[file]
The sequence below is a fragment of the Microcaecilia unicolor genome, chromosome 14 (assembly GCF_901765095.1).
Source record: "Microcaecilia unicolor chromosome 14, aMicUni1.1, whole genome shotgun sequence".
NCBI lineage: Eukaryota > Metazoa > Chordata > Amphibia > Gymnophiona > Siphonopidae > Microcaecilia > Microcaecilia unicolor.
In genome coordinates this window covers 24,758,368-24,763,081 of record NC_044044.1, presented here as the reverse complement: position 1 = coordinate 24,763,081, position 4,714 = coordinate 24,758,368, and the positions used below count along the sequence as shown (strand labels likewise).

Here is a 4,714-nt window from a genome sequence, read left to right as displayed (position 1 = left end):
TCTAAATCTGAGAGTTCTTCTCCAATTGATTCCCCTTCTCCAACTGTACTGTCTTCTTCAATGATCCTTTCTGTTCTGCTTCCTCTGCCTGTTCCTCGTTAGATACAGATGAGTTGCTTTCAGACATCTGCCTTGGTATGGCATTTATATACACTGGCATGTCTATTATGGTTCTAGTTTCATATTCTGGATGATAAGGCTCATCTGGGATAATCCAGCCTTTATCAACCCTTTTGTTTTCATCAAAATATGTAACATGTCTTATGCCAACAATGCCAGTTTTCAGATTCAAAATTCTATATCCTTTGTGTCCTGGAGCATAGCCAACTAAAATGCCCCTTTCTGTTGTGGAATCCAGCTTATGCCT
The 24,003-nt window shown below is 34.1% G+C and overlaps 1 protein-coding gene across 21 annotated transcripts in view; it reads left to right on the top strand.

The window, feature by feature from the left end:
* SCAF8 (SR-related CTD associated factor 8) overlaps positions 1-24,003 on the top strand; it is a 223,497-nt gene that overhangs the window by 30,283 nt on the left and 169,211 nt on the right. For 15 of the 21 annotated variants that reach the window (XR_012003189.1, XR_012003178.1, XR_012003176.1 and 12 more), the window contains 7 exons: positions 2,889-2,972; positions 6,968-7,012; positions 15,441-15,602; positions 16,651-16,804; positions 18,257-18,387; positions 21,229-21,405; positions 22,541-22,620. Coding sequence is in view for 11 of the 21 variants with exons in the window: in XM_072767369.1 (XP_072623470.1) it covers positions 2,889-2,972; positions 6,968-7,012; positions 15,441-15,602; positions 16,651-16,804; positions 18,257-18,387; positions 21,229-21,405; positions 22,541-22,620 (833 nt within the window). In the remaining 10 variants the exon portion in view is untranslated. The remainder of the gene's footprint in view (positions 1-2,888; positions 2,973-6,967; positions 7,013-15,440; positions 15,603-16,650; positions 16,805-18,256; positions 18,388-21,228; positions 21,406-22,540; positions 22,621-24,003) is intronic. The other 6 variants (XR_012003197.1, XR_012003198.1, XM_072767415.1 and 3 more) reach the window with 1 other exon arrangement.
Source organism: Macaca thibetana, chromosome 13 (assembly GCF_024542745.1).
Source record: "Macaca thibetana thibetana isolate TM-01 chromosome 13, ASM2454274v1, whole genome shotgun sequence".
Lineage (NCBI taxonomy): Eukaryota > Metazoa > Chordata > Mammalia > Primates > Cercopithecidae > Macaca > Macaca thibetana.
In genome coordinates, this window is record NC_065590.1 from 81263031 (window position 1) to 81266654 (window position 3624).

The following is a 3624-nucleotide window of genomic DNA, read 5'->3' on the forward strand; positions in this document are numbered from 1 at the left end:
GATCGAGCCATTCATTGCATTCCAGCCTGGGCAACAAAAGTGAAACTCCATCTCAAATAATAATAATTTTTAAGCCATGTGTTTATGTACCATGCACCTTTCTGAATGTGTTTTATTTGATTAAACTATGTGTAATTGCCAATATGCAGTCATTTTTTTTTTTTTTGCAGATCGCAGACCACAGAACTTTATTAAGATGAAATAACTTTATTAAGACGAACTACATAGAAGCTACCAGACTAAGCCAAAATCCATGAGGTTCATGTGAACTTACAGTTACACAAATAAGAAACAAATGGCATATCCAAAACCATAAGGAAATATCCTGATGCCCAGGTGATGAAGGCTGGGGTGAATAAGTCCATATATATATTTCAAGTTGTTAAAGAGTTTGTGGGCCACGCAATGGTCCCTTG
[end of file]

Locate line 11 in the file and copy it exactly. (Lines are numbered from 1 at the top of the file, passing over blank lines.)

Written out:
Source record: "Macaca thibetana thibetana isolate TM-01 chromosome 13, ASM2454274v1, whole genome shotgun sequence".